At 23, she saw her first airplane, grounded at Pond Bottom, near present-day Brookshire Park. Her papa "went up in it," she said, but she didn't have $5 for the ride. "Even if I'd had the money, I wasn't interested in leaving the ground."
Her first automobile ride, in the early 1920s, was in a Ford touring car, driven by a family friend.
"He let me and my brother, George, ride down to the school with him, but he made us walk back," she said.
Her single attempt to drive, in her son, John's car, landed her in a haystack.
"I didn't know how to stop that thing," she said, with a chuckle.
During the war, a peddler brought his "rolling store, an old covered truck" -- over the mountain from Tennessee routinely, she said, but her family bought most of their supplies at the nearby general store.
She vividly recalls when three of her sons served in the military, stationed in Korea, Germany and Vietnam; she especially remembers when Steve returned from Vietnam, earlier than expected.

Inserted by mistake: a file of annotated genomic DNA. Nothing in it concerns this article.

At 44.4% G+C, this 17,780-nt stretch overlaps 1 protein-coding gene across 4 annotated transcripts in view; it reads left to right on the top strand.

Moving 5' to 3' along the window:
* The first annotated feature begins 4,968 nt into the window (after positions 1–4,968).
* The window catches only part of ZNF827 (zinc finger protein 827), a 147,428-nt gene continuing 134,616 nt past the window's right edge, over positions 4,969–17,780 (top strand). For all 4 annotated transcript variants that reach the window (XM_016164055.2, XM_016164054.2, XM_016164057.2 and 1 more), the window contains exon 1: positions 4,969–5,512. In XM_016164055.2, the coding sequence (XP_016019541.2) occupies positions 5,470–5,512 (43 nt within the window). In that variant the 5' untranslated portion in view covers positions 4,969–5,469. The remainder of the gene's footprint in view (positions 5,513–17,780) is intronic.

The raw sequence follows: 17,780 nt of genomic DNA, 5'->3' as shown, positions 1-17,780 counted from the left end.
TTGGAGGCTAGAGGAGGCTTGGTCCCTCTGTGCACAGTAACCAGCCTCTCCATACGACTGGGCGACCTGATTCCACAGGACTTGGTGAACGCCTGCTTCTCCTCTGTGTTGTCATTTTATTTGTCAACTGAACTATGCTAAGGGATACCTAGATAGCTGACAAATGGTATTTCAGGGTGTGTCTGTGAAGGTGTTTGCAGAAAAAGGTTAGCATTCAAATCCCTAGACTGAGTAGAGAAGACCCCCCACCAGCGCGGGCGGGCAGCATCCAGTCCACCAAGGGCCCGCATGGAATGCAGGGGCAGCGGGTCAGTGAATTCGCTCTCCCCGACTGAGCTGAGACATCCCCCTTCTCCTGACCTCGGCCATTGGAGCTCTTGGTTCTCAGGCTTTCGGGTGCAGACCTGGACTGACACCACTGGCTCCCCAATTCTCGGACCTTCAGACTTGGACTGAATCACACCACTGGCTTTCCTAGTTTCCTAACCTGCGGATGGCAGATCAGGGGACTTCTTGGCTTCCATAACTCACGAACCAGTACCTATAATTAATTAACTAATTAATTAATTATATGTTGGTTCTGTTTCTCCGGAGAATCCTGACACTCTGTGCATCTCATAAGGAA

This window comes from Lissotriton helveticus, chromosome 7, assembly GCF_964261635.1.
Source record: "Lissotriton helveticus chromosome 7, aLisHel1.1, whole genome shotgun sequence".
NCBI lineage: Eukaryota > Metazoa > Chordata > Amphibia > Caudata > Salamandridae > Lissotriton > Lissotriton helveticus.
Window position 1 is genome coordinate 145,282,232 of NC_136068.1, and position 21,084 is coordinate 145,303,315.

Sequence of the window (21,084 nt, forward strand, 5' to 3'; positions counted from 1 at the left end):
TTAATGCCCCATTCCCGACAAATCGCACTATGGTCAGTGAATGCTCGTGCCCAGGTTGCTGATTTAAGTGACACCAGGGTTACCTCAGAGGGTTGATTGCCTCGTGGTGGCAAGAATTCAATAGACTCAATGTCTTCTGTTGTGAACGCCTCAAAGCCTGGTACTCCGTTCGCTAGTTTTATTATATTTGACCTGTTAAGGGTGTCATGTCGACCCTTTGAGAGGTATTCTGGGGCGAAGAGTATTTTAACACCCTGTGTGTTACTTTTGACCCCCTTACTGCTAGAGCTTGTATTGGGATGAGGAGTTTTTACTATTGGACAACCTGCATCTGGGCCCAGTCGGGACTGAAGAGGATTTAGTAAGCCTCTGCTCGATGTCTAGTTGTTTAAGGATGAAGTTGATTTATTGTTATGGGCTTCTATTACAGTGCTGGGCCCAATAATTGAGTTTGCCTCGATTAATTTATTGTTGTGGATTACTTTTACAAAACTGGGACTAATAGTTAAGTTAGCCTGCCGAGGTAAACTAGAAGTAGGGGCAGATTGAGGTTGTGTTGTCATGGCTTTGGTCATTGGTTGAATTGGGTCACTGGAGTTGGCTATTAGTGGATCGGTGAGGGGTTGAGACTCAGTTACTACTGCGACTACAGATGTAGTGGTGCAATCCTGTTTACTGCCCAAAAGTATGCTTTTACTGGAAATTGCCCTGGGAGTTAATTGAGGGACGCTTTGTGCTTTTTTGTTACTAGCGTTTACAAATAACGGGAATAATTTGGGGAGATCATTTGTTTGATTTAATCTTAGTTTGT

"I had gone to Boone with Mary Sue (my daughter) and didn't know he was back," she said. "We pulled in at John's and there he was. I couldn't get outta that car fast enough."
Winebarger has enjoyed life, overall, she said, and never wanted or expected anything extra.
Ronald Reagan was her favorite president; the vote she cast for him was her last. She had little else to say about politics.
Asked if she had ever considered remarrying, she replied, "I never saw anybody else I'd have. Anyway, if I had ever brought another man in this house, these young'uns would've scratched his eyes out."